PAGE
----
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UN hails ‘trusting’ relations with Burma

Trust has been built between the UN and the Burmese junta in the two years since cyclone Nargis, a UN representative said at a regional conference on Monday.

That sentiment however has been approached cautiously by the chief of the Association of Southeast Asian Nations (ASEAN) bloc, Surin Pitsuwan, who warned that if and when a natural disaster like Nargis strikes again, “we will go to the field together from the very beginning”.

The military generals who have ruled Burma in various guises for nearly half a century were roundly condemned for refusing offers of foreign aid in the wake of the cyclone on 2 May 2008, which killed some 140,000 people and left 2.4 million destitute.

Many of the deaths were attributed to the slow response by the government, as thousands became ill with water-borne diseases that were easily treatable by basic medicines.

But instead as the scale of the catastrophe, one of Asia’s worst recorded natural disasters, became apparent, the junta locked the country’s borders, barring aid workers and journalists from entering the cyclone-stricken Irrawaddy. Numbers of Burmese relief workers who helped bury the victims are now serving lengthy prison sentences.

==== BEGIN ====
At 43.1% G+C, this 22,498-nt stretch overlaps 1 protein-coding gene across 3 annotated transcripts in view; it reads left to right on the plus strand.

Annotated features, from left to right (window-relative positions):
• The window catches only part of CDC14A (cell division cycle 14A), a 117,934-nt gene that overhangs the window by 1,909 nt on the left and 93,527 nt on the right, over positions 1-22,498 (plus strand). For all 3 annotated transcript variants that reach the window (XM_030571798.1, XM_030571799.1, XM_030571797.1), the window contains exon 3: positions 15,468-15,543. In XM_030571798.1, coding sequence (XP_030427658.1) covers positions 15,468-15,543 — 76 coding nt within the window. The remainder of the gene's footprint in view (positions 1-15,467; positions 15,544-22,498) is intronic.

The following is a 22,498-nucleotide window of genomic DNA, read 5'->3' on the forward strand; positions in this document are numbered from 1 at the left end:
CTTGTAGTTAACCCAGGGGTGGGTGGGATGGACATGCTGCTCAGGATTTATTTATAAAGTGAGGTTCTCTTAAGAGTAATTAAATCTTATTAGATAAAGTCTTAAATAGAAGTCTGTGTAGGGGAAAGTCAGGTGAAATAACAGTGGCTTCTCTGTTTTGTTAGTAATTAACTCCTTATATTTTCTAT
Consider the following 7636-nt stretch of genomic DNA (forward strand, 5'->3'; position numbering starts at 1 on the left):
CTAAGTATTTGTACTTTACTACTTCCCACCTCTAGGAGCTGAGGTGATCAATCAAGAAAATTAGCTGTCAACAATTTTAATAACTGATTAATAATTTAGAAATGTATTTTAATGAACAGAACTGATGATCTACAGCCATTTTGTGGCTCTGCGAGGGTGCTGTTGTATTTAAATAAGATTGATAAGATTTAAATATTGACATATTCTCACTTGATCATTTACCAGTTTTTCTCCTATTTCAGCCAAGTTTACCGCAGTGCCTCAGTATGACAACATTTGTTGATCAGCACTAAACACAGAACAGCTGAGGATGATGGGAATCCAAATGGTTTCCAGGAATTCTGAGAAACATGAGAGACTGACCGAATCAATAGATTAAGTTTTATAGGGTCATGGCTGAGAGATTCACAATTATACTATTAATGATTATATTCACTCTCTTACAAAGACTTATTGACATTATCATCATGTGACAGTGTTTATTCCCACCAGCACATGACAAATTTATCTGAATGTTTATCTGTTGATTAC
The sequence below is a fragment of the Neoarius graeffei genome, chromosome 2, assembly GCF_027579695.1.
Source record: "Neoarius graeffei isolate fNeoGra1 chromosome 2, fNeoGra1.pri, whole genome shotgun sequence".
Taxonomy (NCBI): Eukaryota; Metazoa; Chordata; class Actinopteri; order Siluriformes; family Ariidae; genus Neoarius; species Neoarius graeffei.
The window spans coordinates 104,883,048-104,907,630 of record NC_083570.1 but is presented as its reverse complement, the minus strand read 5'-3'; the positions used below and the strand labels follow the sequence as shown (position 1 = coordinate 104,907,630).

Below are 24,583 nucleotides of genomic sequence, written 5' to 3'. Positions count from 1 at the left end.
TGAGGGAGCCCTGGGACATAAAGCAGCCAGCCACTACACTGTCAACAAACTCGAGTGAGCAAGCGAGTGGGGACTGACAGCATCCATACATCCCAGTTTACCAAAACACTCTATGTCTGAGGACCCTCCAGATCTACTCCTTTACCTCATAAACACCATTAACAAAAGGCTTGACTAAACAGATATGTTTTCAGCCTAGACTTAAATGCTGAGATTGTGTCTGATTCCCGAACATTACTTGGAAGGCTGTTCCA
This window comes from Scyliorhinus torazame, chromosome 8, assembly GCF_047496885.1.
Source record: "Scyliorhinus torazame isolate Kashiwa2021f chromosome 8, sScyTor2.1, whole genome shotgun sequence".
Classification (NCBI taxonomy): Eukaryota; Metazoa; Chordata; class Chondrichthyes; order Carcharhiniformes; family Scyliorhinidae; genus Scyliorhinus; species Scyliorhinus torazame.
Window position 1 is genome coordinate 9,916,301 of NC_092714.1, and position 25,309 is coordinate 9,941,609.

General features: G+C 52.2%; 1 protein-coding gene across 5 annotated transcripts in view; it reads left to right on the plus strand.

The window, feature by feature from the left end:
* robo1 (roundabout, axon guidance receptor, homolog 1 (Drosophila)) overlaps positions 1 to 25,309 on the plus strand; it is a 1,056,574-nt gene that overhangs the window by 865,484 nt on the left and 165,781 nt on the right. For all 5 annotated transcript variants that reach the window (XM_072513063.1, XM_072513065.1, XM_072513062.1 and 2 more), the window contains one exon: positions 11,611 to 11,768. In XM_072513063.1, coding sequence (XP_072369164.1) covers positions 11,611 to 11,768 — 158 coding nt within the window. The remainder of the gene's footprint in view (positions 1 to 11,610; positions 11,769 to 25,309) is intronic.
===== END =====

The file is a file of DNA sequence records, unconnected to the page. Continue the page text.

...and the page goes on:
Several weeks after the cyclone, the Burmese government finally acceded to requests to form a Tripartite Core Group (TCG) with the UN and ASEAN, but earlier this month officially bowed out and brought ongoing relief efforts under the sole jurisdiction of the military generals.

Surin said however that “Myanmar [Burma] has come to realise there is help out there” from the international community, but added that a lot of work still needed to be done by the generals to convince the world that it will cooperate, a contentious scenario given elections later this year that may well cement the status quo in Burma.

“If this…fails, then the world will certainly be very reluctant to continue to work and integrate Myanmar into the international community post-elections…So it is extremely critical, extremely important.”


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